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For now, emergency manager will remain in charge

Emergency Manager Cathy Square will still in be charge for at least another couple of months while the search for a city manager continues. Square had planned to leave her post on June 30.

Emergency Manager Cathy Square will still in be charge for at least another couple of months while the search for a city manager continues. Square had planned to leave her post on June 30.



By Charles Sercombe
The search is officially on for Hamtramck’s new city manager.
This week the emergency manager contracted with the Michigan Municipal League to head hunt for the city.
Emergency Manager Cathy Square said the state of Michigan is covering the $10,000 cost for the search.
If the last search is any indication, it could take two or three months before the final candidates emerge. During the last search, Square allowed the city council to question the top-two candidates for the job.
The ultimate decision on who gets hired is up to Square. Square said she was unable to reach contract terms with either candidate. She said they both wanted generous payouts in case they were fired before their contract expired.
In the meantime, Square said she will remain on the job despite her plan to leave by June 30.
By law, Square can stay on for another six months, at which time the city council can vote to remove her. The governor, however, can choose to appoint another EM if he thinks the city is still not ready for a return to local control.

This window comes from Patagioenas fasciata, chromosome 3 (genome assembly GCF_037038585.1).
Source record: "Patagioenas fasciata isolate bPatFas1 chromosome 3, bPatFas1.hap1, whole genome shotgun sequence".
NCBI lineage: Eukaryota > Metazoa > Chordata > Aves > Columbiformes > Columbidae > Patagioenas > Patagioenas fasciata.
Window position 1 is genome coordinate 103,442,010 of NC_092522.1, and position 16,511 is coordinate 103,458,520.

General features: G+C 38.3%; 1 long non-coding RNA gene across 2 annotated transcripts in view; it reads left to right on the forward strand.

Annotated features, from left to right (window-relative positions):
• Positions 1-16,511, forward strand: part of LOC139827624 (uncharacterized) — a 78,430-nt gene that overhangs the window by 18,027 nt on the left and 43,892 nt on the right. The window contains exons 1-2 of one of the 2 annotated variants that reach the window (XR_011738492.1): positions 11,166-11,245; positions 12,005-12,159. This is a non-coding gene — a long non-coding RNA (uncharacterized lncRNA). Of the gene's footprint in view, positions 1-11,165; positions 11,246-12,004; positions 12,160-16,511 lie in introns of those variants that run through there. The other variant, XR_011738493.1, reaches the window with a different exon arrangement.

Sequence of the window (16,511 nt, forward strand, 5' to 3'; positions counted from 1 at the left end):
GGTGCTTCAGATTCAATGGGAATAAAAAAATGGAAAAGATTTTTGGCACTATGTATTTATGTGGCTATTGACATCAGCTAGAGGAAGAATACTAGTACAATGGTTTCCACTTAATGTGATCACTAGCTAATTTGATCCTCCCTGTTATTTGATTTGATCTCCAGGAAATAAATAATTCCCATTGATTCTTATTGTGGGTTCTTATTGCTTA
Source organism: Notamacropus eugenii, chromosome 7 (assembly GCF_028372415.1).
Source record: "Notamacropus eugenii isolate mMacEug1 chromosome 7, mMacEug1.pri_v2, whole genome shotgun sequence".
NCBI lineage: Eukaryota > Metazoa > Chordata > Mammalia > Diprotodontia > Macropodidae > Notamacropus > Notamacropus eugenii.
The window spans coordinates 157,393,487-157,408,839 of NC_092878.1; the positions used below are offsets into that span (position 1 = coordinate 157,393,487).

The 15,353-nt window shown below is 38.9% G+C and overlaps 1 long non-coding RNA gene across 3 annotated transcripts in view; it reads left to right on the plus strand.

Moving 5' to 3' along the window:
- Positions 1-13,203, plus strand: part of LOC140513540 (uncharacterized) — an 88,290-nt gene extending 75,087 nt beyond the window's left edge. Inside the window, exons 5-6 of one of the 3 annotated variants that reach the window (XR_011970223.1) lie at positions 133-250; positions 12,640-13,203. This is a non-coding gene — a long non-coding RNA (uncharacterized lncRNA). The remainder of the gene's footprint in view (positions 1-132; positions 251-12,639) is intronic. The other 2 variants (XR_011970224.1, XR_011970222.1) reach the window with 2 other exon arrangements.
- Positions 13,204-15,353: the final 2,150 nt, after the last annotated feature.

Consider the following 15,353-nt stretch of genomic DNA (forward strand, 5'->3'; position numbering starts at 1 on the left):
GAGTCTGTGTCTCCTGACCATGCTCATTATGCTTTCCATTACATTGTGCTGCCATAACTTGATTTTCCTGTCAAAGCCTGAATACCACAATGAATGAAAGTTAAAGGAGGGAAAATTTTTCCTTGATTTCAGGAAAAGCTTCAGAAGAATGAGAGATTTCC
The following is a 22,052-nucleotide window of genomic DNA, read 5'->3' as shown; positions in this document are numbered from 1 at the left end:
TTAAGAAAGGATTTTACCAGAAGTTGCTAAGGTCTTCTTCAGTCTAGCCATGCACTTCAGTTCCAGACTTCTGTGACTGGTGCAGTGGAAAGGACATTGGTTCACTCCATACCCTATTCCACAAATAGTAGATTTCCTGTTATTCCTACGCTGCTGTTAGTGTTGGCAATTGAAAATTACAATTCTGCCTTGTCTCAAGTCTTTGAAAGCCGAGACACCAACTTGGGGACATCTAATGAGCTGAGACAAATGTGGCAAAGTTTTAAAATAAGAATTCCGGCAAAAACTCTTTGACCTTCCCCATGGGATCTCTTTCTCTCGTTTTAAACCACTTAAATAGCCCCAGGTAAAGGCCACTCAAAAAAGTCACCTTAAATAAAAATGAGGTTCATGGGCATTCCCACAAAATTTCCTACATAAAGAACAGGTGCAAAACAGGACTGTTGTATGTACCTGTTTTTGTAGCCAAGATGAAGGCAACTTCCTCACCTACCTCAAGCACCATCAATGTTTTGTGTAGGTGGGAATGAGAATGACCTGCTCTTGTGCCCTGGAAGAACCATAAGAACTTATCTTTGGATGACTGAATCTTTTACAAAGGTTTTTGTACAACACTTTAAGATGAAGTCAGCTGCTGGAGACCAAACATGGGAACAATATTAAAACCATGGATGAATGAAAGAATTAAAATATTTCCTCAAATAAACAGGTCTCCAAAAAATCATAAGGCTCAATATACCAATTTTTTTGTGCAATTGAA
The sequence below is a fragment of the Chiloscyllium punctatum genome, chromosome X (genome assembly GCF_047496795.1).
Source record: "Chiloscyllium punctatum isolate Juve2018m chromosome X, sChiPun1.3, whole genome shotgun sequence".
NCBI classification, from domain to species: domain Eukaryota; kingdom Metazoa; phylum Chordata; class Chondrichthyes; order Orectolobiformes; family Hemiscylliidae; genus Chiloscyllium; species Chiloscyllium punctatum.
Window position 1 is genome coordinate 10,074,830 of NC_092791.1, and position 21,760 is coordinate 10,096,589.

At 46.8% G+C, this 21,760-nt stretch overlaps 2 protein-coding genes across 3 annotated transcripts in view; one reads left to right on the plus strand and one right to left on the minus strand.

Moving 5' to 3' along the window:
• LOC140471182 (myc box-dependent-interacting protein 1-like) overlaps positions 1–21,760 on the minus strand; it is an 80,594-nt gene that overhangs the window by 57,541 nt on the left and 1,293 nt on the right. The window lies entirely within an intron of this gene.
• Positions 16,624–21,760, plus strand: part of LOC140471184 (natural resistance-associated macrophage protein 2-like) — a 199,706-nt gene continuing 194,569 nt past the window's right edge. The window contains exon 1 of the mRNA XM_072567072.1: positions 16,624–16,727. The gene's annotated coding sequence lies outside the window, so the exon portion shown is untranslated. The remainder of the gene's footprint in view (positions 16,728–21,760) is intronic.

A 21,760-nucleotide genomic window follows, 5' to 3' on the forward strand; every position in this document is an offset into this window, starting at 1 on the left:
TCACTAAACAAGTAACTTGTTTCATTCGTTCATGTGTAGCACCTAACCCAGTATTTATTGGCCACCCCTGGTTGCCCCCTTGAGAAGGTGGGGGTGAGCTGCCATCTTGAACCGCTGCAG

But local control won’t be like it was before an emergency manager came to town. A financial review board will be overseeing city purchases and contracts for as long as the state wants to.
During the past year Square has, for the most part, restored the city’s financial picture. But there is a lingering problem with funding the city’s pension with the MERS organization.
Square is still negotiating terms with the pension distributor. Square managed to get a state loan for $2 million to bring the city up to speed with MERS, but it’s the yearly payments going forward with the organization that has been a hold back for the city.
In short, what MERS is demanding will send back the city into another financial deficit in the coming years.
Square said she needs a city manager well versed in pension matters and also in handling capital improvement projects, such as sewer and street repair.

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